How do you know if it’s time to give your product or service a facelift?
Good question. How do you know? It can be scary to think about making a big change, but sometimes you need to in order to stay competitive or increase your revenue.
Fortune 500 businesses have tons of data and product marketing analysts to help them decide, but what’s a small business to do? It would be great if there were an easy formula to apply, but there’s not. So try asking yourself these questions:
Has it been a while since I’ve seen some of my regular customers?
If you answered, “yes,” your customers may be buying from your competitors. If your product has become stale or no longer meets a customer’s needs, this is a risk. Do a quick competitive analysis to see where you stack up. Don’t immediately jump to the conclusion that you’re losing customers because of your product- you could have a very desirable product but have mis-set pricing or sub-par distribution.
Uber, the on-demand high-end car service, lets you summon a towncar that will arrive within minutes. With the rise of lower-cost competitors like Lyft and Sidecar, Uber realized it needed to add a less expensive offering and launched UberX, with pricing more comparable to a cab. You don’t get the fancy black sedan, but you still get the high-quality, on-demand service.
Have customers’ needs or wants changed since I introduced my product?
As with anything in product marketing, knowing your customers is key. Red Bull, the top-selling brand of energy drinks, created their flagship product before the low-carb, health-conscious craze. To adapt to their changing customer demand, the company has added sugar-free and zero-calorie, zero-carb products to their lineup, as well as three new flavors. That brings their total flavor count to four.
Red Bull’s nearest competitor, Monster Energy, has more than 30 flavors. Red Bull didn’t go with a knee-jerk reaction to match the competition, but spent the time to find out what their customers really wanted, and executed a simple plan well.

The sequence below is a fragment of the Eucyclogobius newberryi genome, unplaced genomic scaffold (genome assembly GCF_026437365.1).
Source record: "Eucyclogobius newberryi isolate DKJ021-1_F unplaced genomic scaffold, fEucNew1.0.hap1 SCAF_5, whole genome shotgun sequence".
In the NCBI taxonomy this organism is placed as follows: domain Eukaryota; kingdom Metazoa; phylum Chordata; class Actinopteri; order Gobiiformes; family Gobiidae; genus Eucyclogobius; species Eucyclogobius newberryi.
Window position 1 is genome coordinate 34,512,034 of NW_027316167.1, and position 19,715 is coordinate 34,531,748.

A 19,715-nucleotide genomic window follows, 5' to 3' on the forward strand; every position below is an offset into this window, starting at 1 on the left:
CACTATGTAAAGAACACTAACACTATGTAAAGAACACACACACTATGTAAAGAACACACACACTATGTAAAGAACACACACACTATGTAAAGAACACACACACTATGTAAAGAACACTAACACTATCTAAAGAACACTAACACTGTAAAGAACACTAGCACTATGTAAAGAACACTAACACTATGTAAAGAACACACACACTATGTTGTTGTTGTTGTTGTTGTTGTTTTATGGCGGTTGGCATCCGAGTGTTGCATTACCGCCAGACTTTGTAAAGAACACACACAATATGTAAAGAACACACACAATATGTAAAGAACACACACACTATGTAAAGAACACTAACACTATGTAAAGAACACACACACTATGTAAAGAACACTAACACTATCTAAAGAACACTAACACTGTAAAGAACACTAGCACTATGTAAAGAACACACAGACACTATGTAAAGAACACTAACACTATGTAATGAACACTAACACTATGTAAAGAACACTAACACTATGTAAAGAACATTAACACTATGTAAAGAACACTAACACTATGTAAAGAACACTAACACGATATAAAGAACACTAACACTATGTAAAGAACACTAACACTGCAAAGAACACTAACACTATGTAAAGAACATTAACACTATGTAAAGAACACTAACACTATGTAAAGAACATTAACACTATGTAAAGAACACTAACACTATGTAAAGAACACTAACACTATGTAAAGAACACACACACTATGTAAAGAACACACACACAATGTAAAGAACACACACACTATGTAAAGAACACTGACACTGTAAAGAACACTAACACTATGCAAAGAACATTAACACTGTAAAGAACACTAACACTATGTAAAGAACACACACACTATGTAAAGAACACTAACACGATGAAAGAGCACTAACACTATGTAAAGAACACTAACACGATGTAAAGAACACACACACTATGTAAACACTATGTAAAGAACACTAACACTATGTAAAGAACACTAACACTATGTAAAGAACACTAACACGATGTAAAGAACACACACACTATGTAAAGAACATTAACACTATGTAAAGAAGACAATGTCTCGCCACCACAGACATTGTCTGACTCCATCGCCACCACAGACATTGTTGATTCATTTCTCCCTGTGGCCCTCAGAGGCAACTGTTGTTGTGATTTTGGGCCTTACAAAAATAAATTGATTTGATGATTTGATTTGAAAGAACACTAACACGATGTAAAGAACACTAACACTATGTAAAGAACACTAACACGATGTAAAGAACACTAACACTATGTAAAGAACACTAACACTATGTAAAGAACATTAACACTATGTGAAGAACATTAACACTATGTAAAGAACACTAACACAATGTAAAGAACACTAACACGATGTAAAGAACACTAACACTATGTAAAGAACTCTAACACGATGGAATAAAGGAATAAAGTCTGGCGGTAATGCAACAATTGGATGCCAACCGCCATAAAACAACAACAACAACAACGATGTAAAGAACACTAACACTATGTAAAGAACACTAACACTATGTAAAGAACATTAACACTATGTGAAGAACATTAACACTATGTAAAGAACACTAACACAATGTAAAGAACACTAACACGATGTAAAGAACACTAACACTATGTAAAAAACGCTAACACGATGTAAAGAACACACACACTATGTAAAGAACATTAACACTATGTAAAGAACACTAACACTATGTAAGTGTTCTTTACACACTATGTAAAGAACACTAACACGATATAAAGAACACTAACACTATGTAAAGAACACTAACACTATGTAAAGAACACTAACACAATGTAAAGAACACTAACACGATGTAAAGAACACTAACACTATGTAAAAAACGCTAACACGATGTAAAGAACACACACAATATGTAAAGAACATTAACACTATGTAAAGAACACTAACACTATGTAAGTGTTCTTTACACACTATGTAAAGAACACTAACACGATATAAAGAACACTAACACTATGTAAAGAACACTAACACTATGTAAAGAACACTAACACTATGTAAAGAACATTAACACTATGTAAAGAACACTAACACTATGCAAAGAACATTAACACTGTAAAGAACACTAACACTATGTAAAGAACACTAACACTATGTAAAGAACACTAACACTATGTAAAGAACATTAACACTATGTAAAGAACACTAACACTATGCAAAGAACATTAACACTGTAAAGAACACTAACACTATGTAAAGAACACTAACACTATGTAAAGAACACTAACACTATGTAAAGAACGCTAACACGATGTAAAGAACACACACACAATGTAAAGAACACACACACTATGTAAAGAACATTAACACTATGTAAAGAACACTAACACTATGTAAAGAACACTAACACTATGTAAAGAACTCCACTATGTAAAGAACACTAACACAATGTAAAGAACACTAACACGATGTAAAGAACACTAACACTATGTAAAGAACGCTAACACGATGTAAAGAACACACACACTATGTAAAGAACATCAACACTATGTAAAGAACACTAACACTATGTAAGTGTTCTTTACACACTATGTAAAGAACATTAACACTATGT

Can I create an additional product feature or service that people would gladly pay for?
This scenario is much more difficult to identify than the previous two, because your customers are most likely happily using your product. The opportunity here lies not in preventing revenue loss, but adding a new source of revenue by providing an additional feature or service that is valuable to your customers.
The online bulletin board Pinterest has recently dipped its toes into this water. Pinterest has 70 million users, who pay nothing for the service. In an effort to monetize this huge audience without charging a membership fee, Pinterest is testing selling promoted pins to advertisers. The promoted pins are still being tested, but based on Facebook’s success with promoted posts, advertisers will most likely be happy to pay to feature their products and services more prominently.
Have there been industry or technology changes we can take advantage of?
Can your product be made more valuable to customers, or created less expensively, if you incorporate new technologies?
At VerticalResponse we’re planning a major product upgrade in a few months. Why? Two main reasons: Customer needs have changed, and new technologies, not available when we first built our product, allow us to provide additional online marketing services as well as a faster and better user experience.
A note of caution: Change just for the sake of change is not an improvement. (I call this the “New Coke” lesson). Be sure you can articulate the reasons you want/need to change. (“It seems like a good time to change” is not an answer!) Make sure any change you’re considering actually makes your product better or provides greater value to your customers. And please, please, please talk to your customers and get their feedback before you make any changes.
Have you changed your product or have you considered giving your product a refresh? Tell us about it!
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